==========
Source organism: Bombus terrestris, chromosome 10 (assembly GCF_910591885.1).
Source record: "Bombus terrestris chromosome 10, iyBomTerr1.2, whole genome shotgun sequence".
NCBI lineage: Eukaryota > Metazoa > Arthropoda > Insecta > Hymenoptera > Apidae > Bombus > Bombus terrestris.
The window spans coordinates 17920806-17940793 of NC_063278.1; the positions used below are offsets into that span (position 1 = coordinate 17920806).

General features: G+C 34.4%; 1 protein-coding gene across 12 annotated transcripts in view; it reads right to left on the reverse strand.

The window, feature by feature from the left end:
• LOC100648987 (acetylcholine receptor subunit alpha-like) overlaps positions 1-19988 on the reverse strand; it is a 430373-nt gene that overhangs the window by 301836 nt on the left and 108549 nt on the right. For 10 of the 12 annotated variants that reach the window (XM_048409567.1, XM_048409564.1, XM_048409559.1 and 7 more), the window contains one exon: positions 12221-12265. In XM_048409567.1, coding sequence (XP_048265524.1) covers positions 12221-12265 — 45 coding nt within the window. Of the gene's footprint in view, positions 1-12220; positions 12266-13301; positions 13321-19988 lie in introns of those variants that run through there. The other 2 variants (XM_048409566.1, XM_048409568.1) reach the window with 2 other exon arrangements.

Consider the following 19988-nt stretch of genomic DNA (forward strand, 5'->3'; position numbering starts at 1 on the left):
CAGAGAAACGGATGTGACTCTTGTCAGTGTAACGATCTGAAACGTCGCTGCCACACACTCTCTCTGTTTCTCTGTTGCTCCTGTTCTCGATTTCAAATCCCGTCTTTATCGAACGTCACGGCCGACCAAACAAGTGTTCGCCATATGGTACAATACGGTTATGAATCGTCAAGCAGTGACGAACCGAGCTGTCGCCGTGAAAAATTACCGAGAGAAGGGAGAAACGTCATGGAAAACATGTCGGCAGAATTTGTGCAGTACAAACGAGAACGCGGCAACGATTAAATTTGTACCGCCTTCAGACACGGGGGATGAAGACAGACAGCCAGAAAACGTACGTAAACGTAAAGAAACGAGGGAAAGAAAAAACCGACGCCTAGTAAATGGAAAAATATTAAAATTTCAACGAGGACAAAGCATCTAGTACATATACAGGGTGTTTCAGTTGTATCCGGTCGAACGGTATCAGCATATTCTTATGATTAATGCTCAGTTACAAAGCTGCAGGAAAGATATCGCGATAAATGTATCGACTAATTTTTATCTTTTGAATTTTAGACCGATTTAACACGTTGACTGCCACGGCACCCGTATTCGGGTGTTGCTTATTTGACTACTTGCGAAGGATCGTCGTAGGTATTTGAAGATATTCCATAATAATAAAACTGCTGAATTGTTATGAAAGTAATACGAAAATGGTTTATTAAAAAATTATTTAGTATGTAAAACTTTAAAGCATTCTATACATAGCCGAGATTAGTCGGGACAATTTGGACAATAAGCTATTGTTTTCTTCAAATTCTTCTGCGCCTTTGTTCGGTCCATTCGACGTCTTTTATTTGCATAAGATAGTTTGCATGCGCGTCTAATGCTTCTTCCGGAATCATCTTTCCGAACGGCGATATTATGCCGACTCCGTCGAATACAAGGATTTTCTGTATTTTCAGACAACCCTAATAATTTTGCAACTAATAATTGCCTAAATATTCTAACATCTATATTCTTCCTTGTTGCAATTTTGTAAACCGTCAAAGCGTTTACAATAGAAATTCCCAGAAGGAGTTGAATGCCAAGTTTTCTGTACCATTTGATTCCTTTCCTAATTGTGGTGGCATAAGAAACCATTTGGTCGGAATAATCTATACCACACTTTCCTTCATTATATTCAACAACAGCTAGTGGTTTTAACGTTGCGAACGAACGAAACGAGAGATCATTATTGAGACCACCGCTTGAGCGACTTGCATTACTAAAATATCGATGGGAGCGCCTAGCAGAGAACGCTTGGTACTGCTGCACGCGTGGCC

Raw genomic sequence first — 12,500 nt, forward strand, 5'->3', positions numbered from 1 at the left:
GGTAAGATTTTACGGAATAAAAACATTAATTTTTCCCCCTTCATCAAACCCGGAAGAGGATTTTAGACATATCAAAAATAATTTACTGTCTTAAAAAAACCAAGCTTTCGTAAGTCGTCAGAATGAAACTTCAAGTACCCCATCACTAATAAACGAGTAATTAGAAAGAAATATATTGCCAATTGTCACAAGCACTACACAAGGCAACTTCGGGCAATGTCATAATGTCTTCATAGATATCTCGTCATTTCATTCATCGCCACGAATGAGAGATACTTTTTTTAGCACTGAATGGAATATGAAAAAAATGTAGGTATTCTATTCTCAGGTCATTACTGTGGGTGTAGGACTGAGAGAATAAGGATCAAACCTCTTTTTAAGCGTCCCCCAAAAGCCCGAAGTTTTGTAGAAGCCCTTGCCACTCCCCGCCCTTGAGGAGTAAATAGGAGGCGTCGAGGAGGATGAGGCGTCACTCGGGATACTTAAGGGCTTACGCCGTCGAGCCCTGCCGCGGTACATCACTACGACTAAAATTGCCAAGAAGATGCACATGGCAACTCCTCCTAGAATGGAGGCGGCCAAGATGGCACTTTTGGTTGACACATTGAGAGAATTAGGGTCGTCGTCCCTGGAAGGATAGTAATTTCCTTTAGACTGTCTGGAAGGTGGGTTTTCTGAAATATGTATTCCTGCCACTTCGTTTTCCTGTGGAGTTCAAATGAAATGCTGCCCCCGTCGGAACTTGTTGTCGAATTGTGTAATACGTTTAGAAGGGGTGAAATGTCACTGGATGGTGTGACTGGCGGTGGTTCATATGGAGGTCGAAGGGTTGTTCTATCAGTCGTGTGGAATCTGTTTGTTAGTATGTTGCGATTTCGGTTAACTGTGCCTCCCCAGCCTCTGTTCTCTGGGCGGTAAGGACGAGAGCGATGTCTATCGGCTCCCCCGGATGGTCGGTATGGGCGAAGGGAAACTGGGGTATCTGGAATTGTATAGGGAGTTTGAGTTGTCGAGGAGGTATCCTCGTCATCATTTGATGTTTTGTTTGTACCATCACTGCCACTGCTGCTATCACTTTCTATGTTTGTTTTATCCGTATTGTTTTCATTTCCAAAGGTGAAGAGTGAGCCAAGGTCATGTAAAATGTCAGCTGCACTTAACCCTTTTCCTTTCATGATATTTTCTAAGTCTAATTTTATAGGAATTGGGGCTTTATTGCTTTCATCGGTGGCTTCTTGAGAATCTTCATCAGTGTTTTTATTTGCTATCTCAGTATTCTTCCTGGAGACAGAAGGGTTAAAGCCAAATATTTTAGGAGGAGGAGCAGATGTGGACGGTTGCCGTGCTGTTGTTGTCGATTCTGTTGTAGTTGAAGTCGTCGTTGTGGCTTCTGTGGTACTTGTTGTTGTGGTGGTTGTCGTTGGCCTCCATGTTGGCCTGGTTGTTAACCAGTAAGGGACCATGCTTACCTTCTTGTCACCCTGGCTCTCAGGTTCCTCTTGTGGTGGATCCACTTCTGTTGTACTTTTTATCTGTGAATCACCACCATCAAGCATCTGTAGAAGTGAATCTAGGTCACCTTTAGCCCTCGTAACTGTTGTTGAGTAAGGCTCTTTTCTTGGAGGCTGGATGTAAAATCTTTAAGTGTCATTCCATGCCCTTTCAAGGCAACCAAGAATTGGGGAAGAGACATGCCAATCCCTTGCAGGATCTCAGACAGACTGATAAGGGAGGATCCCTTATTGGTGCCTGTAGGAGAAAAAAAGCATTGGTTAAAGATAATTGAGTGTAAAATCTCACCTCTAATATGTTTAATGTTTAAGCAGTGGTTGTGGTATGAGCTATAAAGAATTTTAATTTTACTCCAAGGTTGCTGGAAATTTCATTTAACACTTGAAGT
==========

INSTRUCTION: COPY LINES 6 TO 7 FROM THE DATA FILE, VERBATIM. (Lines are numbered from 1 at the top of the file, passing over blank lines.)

The window, feature by feature from the left end:
• LOC100648987 (acetylcholine receptor subunit alpha-like) overlaps positions 1-19988 on the reverse strand; it is a 430373-nt gene that overhangs the window by 301836 nt on the left and 108549 nt on the right. For 10 of the 12 annotated variants that reach the window (XM_048409567.1, XM_048409564.1, XM_048409559.1 and 7 more), the window contains one exon: positions 12221-12265. In XM_048409567.1, coding sequence (XP_048265524.1) covers positions 12221-12265 — 45 coding nt within the window. Of the gene's footprint in view, positions 1-12220; positions 12266-13301; positions 13321-19988 lie in introns of those variants that run through there. The other 2 variants (XM_048409566.1, XM_048409568.1) reach the window with 2 other exon arrangements.